When I taught my Psychology of Relationships at an Aviation Technical university in Florida, I talked with lots of young women who tried out the casual sex scene. Since there were over 6 times as many boys as girls going to the college, a girl could hook up with a few different guys, not go all the way in sex, and get a reputation around campus as a hot chick that everybody would like to hook up with. Then she could use that reputation to become very popular, and perhaps even get the boy she wanted most to ask her out. But most of the girls didn’t end up liking the hookup style of messing around, unless they were into heavy drinking and just being popular. Girls, even more than boys, learned that having sex with one person was like lighting a fuse that would start the chemical reaction of Love, and that love would start to change them into a couple who felt much better when they were together than when they were apart. Sex ignites loving and loving leads to longing to be together and missing your guy when you’re apart.

Dr. Norman Brown :

Some boys can learn to have sex without starting to have feelings of longing and love—especially if they learned when growing up that loving leads to unhappy relationships or divorce, so they’re scared of it. But for girls, even if they’re scared of love, they’re likely to start feeling it sooner than boys. So once you gave yourself to your boy sexually, you were bound to start wanting him more and missing him, and expecting him to feel the same way you did. But you both denied that it was love, because the social group around you has agreed that hooking up doesn’t have anything to do with love, so you can have fun sexual experiences without much longing or getting your feelings hurt. The opinion-leaders in your group, who are too young to know how love really operates, are saying that sex can be casual and fun without anybody getting hurt.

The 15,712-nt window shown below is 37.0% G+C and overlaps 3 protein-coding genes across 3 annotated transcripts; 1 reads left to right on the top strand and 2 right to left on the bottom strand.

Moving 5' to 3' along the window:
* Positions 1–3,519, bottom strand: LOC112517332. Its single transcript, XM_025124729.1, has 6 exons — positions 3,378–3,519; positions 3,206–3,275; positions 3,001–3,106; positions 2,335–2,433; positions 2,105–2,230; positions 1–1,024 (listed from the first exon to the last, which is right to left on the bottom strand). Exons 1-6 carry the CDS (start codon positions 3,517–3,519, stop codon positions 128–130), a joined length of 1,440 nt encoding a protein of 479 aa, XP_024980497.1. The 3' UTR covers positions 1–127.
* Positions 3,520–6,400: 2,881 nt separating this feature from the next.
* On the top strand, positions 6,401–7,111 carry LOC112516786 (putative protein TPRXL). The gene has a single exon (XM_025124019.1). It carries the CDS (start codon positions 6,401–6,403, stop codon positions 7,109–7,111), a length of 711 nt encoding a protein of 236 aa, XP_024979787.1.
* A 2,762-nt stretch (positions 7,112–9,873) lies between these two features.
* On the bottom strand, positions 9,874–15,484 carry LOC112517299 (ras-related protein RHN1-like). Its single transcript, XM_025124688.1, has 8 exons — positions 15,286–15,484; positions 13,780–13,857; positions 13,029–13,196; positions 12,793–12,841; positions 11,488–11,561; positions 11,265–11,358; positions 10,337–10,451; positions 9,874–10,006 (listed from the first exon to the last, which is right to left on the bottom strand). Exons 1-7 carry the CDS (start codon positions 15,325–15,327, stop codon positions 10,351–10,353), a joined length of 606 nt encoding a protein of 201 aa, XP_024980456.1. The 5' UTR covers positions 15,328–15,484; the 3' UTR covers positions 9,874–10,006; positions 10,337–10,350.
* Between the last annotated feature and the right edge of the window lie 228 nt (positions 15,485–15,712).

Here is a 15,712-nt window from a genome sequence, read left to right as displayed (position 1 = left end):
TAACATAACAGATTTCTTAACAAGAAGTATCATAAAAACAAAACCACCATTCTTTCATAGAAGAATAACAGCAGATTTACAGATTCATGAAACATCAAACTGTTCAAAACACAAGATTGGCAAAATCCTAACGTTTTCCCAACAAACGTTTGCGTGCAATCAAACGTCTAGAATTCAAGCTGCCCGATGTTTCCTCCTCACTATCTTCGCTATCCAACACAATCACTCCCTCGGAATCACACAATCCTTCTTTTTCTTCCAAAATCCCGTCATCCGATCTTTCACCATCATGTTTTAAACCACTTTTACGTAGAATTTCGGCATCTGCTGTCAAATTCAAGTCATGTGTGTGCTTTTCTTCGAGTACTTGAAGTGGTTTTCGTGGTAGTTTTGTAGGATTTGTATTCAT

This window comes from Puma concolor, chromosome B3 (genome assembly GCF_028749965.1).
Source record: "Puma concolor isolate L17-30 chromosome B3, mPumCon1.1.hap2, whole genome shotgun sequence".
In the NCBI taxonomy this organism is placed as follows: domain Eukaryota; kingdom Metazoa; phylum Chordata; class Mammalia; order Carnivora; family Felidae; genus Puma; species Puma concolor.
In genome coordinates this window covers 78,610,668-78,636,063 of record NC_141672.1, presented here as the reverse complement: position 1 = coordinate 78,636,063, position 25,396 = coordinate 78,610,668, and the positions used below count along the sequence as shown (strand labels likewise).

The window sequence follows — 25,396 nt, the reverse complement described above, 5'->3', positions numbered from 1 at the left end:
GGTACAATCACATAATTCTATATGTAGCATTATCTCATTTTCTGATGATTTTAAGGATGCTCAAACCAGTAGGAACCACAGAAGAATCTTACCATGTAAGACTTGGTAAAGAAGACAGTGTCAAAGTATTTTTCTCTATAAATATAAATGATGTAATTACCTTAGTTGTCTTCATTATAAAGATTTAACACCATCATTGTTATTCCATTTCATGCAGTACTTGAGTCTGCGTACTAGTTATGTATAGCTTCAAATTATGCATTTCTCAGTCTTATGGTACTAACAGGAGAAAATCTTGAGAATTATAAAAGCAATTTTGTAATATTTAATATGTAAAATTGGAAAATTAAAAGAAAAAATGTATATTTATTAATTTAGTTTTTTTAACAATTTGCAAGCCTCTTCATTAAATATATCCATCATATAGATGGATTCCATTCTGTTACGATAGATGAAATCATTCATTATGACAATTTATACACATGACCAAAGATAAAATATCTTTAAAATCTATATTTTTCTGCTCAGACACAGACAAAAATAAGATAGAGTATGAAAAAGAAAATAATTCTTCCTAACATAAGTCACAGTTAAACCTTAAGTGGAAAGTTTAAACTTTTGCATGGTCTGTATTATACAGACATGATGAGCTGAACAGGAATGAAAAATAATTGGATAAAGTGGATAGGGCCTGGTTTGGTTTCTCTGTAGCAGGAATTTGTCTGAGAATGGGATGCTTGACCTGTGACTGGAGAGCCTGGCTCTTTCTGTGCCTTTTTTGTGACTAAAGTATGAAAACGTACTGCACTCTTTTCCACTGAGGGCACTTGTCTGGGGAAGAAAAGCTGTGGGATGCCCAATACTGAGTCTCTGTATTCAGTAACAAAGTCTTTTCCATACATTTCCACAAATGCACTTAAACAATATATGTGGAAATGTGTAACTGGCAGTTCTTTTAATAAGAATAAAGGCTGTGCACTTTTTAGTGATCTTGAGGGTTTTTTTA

Dr. Norman Brown :

Now you’ve learned that you can’t just hook up with a boy you’ve liked for a long time without “having feelings for him.” Those are the words my students used to say, since the word Love was taboo because there were too many emotional things that could happen if you really had Love. Your boy was probably afraid of having “too many feelings” toward you, so he backed off and started fooling around sexually with another girl instead of you. So you just have to learn the same thing every other girl has had to learn, unless her mother or her friends taught it to her before she started sexual foreplay with boys: You can’t afford more than a few “casual” sexual encounters with a boy without your love feelings being ignited. So about the time you start looking forward to being alone with him again, it’s time to ask him what his intentions are towards a relationship. And if he wants to fool around and NOT take responsibility for prioritizing you and your relationship, then you’ll need to turn down his moves toward sex, even kissing. Your feelings are too important to pretend they won’t grow if you don’t want them to. And the strange thing is, that for every one or two boys that will leave you alone if you tell them you don’t want to fool around anymore without making agreements about being a couple, there will be another one or two boys that will WANT to try a relationship with you, even though it’s scary when you haven’t had much experience. And having to break up later on when you leave school to go to the next stage of your life is going to hurt. But spending quality time alone together is always going to heat up any romantic feelings that could arise. And each time you get involved with sex and feelings you’re going to get better at it and be able to go deeper and further with a relationship.

You have an exciting love life ahead of you. Hopefully you’ve learned from this trial that it doesn’t work well for you to have sex with a boy and not tell him YOU need him to make some commitments to a relationship with you and to being sexually active with you only. Your social group may think there should be no rules about sexual relationships at all, which is what some boys think THEY want. But traditionally girls have been taught they needed commitments to protect their feelings from being hurt, and you’ve had that experience now. If your boy should ever decide he wants you sexually again, I hope you’ll tell him what you’ve learned. Because he’ll have to learn that too some day.